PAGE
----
Like all angiosperms, tomatoes bloom and depend on insects to carry pollen from stamen to pistil to fertilize an egg so that it will grow and produce seed. The tomato is just a tasty seed carrier. The little yellow blossoms on a tomato plant are the key to its ability to reproduce; if there were no flowers on the plant, there will be no tomatoes. Disease cannot keep an angiosperm from blooming; the reasons would have more to do with culture.
Although wild tomatoes were perennials, their range was in temperate regions of Latin America, where winter freezes were rare. As tomatoes were “domesticated,” they were taken to Europe, where they were grown as annuals and the little vine with the branches of berries became a part of the vegetable garden, yielding large, sweet fruit. The acceptance of the tomato as a food led to hybridization of varieties useful for cooking, preserving and eating by people who grew them wherever there were a few months of summer to grow them.
Tomato blooms are the sexual organs of the plants. Lack of bloom is a developmental flaw and therefore its cause must lie in the environment in which the plant has been kept. Tomatoes grow from seed that germinates when soil temperature reaches 60 degrees and when water and sunlight is available. This happens on a different date in each climate area or “growing zone.”
Many gardeners start seeds or buy plants from garden centers and keep them indoors until the weather is settled. When plants are put out before the ground temperature is 60 degrees, the shock may stunt flower production. The plant will not bloom before it overcomes the shock and soil and air temperatures allow it to resume maturation.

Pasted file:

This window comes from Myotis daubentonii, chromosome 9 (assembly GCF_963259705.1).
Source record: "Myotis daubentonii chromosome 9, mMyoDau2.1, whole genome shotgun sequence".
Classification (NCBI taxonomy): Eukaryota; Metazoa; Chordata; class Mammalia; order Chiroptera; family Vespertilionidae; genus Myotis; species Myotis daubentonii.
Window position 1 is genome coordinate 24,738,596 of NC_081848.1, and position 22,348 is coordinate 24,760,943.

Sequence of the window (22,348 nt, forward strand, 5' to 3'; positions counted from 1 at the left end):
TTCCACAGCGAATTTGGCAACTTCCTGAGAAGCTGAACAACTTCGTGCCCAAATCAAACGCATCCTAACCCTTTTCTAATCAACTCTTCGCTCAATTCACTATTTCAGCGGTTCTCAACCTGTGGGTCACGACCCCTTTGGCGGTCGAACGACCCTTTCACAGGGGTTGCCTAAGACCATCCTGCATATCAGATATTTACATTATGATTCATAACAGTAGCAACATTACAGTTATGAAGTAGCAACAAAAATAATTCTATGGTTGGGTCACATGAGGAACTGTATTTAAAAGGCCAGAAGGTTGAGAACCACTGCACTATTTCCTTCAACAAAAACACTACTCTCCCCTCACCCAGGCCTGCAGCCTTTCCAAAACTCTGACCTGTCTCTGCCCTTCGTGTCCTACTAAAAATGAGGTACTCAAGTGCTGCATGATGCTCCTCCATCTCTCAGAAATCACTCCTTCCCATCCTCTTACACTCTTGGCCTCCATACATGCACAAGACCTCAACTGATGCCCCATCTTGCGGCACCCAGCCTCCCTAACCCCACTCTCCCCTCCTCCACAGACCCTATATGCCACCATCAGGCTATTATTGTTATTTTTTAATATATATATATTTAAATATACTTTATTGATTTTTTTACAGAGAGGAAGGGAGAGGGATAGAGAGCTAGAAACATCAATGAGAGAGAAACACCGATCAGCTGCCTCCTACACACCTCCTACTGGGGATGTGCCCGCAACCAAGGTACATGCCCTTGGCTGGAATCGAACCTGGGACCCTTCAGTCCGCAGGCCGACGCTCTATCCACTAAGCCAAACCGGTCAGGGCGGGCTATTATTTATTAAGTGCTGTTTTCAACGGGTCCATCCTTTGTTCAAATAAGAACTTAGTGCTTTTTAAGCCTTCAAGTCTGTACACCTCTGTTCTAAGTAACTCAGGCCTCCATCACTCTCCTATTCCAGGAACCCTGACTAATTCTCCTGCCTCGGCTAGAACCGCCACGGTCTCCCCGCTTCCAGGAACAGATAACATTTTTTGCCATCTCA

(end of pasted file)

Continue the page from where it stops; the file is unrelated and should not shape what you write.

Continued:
Like any plant, tomatoes need nutrients. Of the three nutrients in most fertilizers, nitrogen, the “N” in the N-P-K formula on the label, encourages only rapid foliage growth. Phosphorus (P) and potassium (K) are essential to inflorescence, or blossoming. When a plant gets too much nitrogen, it keeps growing foliage; it cannot infloresce until nitrogen levels subside.
Tomatoes need full sun and warm days to bloom. Any time that they receive less than eight hours of sunlight or temperatures fall below 50, they will probably stop blooming. Shady porches or indoor gardens don’t have enough sunlight for these vigorous growers.
Tomatoes need cool nights and warm days to set fruit. Nighttime temperatures below 50 degrees will delay blooming. By the same token, nighttime temperatures over 70 degrees during midsummer may cause plants to stop blooming. In both cases, plants should start blooming when nighttime temperatures settle reliably between 55 and 70 degrees.
- Amish Gardening Tips: Tomato Plants
- What Eats Tomato Blooms?
- Tomato Growing Conditions
- Physical Features of Tomato Plants
- Why Do Tomato Blooms Dry Up & Fall Off?
- Prune Tomato Plants
- Characteristics of Tomato Plants
- Tomato Plant Taxonomy
- How Far Apart Do You Plant Tomatoes?
- What Do I Use to Separate Tomato Peel & Seed From Pulp & Juice?
- Troubleshoot Tomato Blooms That Don't Produce Fruit
- What Must Happen Before a Flowering Plant Can Produce Seeds?